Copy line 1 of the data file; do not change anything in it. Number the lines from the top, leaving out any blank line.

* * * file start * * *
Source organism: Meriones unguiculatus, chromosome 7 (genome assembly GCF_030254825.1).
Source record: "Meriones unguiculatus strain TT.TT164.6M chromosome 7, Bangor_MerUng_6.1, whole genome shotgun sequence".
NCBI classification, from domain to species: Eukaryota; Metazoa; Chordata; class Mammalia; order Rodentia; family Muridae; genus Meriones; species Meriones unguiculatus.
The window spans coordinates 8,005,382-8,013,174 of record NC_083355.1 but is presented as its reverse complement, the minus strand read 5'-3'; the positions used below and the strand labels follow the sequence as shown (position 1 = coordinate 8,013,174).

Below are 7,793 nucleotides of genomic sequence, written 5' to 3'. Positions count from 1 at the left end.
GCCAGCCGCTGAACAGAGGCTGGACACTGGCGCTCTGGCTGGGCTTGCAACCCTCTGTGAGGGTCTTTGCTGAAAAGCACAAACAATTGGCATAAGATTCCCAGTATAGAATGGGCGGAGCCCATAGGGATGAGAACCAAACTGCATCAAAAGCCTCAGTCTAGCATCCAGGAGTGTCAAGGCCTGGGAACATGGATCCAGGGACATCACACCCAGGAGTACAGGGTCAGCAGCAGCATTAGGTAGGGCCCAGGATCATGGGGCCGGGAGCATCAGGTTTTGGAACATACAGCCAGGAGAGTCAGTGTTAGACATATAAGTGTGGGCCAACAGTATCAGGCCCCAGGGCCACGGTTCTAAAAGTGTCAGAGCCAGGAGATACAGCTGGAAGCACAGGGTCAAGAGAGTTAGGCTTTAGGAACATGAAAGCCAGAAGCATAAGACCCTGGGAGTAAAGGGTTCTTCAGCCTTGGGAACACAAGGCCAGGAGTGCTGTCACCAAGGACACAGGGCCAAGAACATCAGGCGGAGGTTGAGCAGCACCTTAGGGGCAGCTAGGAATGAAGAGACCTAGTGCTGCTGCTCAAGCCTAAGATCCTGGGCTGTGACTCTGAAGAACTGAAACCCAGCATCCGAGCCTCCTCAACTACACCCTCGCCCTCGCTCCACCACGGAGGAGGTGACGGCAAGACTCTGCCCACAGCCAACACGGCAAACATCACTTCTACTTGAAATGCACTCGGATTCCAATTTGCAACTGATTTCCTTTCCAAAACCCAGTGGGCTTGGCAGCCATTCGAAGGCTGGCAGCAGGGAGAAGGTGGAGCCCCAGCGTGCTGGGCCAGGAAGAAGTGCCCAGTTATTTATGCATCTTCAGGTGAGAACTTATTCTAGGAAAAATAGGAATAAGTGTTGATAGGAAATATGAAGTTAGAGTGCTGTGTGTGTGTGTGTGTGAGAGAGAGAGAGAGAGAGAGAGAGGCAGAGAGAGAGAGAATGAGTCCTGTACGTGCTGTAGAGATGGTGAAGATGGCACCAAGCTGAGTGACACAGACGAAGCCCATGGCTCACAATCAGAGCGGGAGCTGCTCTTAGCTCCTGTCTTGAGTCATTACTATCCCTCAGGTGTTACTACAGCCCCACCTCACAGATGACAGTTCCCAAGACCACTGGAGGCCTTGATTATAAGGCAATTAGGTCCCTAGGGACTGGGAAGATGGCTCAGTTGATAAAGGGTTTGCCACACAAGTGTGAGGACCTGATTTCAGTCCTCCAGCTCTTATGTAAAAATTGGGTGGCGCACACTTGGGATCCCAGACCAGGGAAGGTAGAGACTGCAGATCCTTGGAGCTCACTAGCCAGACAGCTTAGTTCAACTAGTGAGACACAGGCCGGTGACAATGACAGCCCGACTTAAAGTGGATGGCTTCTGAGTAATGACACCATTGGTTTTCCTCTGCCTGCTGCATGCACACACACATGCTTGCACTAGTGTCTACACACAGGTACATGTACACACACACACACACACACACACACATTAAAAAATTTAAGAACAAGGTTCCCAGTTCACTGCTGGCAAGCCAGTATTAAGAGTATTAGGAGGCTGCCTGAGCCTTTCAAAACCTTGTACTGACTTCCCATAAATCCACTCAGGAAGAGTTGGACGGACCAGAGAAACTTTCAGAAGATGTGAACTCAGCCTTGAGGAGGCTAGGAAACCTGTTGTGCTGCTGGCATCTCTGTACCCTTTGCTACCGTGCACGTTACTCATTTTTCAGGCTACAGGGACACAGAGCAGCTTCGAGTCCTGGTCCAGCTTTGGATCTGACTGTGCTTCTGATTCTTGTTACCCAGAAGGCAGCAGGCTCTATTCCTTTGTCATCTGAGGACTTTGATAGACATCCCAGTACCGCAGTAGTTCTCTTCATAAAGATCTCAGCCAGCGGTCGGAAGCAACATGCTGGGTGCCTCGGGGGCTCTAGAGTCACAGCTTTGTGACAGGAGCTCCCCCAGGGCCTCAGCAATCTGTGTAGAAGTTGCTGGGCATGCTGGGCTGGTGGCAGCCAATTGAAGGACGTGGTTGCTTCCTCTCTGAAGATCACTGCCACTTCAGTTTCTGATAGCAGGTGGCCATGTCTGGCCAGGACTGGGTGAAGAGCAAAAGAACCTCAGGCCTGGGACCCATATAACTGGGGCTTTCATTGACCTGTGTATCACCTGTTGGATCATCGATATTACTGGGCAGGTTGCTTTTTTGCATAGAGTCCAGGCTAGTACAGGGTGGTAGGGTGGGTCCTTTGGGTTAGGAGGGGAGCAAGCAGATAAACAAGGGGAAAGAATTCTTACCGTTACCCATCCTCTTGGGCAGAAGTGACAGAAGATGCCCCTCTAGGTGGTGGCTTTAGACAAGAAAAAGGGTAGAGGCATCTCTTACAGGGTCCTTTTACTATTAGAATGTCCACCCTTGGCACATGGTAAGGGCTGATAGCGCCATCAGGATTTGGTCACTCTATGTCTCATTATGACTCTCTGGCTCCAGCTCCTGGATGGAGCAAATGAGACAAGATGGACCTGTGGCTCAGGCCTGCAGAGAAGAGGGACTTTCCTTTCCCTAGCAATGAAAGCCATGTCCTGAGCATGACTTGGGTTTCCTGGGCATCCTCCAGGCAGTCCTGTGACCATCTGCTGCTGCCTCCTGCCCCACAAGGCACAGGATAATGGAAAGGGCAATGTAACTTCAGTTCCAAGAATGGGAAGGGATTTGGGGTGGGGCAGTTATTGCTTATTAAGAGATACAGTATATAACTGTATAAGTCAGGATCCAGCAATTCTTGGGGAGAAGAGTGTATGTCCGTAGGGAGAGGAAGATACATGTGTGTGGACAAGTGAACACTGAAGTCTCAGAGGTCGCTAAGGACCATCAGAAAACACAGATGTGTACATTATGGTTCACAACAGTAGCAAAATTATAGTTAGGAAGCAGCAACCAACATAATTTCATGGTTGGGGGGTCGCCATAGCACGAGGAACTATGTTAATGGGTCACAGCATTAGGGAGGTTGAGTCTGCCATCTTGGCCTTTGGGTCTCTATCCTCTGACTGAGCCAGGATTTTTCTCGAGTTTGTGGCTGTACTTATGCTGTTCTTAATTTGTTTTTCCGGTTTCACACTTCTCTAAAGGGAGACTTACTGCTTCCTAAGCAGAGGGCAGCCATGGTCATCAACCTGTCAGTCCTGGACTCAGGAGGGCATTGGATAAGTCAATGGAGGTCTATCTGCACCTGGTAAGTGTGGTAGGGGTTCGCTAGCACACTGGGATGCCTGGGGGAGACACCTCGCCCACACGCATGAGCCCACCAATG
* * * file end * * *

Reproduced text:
Source organism: Meriones unguiculatus, chromosome 7 (genome assembly GCF_030254825.1).